Patients’ Rights Debate Will be Revived, Editorial Says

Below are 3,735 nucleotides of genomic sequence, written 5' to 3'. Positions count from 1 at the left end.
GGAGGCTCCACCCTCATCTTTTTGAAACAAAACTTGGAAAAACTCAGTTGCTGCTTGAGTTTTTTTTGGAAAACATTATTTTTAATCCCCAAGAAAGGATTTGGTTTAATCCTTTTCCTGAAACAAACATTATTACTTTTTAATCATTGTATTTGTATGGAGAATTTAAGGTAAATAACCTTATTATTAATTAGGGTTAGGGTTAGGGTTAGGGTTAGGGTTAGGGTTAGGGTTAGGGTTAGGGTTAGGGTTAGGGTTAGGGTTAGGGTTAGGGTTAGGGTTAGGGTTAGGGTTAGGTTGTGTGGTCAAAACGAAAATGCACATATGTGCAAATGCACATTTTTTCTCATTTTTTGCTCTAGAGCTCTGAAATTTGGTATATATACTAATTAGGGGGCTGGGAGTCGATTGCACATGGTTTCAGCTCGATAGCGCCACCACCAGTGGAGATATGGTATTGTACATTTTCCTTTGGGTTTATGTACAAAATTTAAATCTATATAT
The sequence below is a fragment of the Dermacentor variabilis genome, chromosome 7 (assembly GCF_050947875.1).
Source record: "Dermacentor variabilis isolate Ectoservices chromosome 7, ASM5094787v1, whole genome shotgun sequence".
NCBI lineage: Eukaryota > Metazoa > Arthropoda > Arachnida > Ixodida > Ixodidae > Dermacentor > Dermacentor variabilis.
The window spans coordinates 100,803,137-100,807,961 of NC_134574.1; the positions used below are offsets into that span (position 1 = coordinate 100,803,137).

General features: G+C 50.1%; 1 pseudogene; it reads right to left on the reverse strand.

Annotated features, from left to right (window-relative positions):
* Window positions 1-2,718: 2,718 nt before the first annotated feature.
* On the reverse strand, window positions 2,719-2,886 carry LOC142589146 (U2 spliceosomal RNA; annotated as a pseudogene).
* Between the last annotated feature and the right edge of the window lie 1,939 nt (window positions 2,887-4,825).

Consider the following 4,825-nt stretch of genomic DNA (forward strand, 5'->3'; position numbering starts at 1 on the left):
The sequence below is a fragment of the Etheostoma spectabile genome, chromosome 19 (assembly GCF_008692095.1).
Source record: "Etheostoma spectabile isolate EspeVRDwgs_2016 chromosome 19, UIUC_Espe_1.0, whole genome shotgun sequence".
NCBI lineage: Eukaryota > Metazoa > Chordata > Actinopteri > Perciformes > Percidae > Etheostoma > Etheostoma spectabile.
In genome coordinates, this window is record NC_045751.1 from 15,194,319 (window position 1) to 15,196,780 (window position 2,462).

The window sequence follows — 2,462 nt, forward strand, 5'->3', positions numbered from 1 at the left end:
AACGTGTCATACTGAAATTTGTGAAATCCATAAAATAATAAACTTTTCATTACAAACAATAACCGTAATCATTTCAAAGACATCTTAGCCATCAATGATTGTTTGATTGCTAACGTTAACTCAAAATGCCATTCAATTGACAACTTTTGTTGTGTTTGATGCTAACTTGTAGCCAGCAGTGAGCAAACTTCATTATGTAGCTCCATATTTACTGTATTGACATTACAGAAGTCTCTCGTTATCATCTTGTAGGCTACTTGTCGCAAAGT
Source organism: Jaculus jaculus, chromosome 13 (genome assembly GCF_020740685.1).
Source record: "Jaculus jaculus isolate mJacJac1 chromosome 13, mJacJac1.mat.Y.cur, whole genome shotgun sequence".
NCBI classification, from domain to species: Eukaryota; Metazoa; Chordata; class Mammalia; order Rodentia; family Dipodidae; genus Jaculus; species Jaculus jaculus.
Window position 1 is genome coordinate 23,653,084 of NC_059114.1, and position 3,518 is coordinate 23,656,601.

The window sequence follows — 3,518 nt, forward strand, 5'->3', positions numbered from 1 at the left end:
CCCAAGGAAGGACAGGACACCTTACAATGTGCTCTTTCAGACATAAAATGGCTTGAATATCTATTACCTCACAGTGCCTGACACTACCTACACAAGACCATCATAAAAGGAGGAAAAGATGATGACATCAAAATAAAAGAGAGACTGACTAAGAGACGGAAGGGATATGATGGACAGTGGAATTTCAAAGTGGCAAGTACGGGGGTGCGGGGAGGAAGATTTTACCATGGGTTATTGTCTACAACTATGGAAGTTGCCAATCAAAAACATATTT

Patients' rights legislation may be "on life support," but it will likely not die because voters will "demand" that the issue be given "attention in the coming election cycles," a Los Angeles Times editorial says. The "plodding progress" on a patients' bill of rights "came to a halt" after the Sept. 11 attacks on the World Trade Center and the Pentagon, but the legislation will likely be revived soon, the editorial says. "Critical though the war on terrorism is and will remain, it won't be long before Americans notice that inadequate health care cuts down far more people in the United States than Al Qaeda could dream of slaying, and they'll again clamor for some simple protections," the editorial states. Politicians may "have little enthusiasm" for revisiting the "sometimes brutal and exhausting" debate over patients' rights, but the Times says they must do it "[e]ventually." Patients' rights legislation may have been "pushed ... off the legislative agenda," but "[a]stute legislators of various stripes ... stand poised with legislative defibrillators, ready to revive some compromise version of reforms that tens of millions of American HMO members would rather not see die from neglect," the editorial concludes (Los Angeles Times, 1/13).